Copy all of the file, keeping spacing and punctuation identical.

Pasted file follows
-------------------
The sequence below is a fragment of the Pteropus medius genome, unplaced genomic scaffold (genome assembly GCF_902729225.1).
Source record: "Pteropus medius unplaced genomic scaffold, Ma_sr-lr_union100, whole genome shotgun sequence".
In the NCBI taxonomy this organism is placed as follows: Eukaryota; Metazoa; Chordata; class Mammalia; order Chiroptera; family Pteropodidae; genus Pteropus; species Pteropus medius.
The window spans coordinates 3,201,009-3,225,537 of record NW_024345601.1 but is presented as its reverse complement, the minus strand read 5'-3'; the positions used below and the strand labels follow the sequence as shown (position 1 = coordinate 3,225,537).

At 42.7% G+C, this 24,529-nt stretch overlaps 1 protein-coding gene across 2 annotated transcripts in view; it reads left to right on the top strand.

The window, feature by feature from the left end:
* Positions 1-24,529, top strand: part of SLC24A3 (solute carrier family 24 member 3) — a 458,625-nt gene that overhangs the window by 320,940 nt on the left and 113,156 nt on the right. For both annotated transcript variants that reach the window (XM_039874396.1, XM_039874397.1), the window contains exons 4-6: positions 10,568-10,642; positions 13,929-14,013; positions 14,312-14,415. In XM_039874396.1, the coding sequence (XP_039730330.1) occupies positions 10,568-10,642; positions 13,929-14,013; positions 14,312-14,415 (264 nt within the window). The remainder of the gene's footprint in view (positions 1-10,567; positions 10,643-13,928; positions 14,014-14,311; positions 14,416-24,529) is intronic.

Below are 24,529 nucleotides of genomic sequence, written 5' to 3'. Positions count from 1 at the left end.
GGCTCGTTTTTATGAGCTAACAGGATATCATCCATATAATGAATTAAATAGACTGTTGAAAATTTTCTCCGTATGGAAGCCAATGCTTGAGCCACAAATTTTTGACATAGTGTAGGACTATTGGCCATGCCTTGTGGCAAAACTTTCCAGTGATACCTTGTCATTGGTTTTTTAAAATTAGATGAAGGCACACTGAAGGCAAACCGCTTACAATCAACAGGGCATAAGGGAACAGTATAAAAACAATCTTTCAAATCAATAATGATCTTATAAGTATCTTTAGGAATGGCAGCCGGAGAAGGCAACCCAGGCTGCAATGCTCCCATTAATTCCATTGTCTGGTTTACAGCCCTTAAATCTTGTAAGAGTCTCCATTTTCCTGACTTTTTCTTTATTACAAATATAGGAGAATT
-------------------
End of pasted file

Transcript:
The sequence below is a fragment of the Pteropus medius genome, unplaced genomic scaffold (genome assembly GCF_902729225.1).
Source record: "Pteropus medius unplaced genomic scaffold, Ma_sr-lr_union100, whole genome shotgun sequence".
In the NCBI taxonomy this organism is placed as follows: Eukaryota; Metazoa; Chordata; class Mammalia; order Chiroptera; family Pteropodidae; genus Pteropus; species Pteropus medius.
The window spans coordinates 3,201,009-3,225,537 of record NW_024345601.1 but is presented as its reverse complement, the minus strand read 5'-3'; the positions used below and the strand labels follow the sequence as shown (position 1 = coordinate 3,225,537).

At 42.7% G+C, this 24,529-nt stretch overlaps 1 protein-coding gene across 2 annotated transcripts in view; it reads left to right on the top strand.

The window, feature by feature from the left end:
* Positions 1-24,529, top strand: part of SLC24A3 (solute carrier family 24 member 3) — a 458,625-nt gene that overhangs the window by 320,940 nt on the left and 113,156 nt on the right. For both annotated transcript variants that reach the window (XM_039874396.1, XM_039874397.1), the window contains exons 4-6: positions 10,568-10,642; positions 13,929-14,013; positions 14,312-14,415. In XM_039874396.1, the coding sequence (XP_039730330.1) occupies positions 10,568-10,642; positions 13,929-14,013; positions 14,312-14,415 (264 nt within the window). The remainder of the gene's footprint in view (positions 1-10,567; positions 10,643-13,928; positions 14,014-14,311; positions 14,416-24,529) is intronic.

Below are 24,529 nucleotides of genomic sequence, written 5' to 3'. Positions count from 1 at the left end.
GGCTCGTTTTTATGAGCTAACAGGATATCATCCATATAATGAATTAAATAGACTGTTGAAAATTTTCTCCGTATGGAAGCCAATGCTTGAGCCACAAATTTTTGACATAGTGTAGGACTATTGGCCATGCCTTGTGGCAAAACTTTCCAGTGATACCTTGTCATTGGTTTTTTAAAATTAGATGAAGGCACACTGAAGGCAAACCGCTTACAATCAACAGGGCATAAGGGAACAGTATAAAAACAATCTTTCAAATCAATAATGATCTTATAAGTATCTTTAGGAATGGCAGCCGGAGAAGGCAACCCAGGCTGCAATGCTCCCATTAATTCCATTGTCTGGTTTACAGCCCTTAAATCTTGTAAGAGTCTCCATTTTCCTGACTTTTTCTTTATTACAAATATAGGAGAATT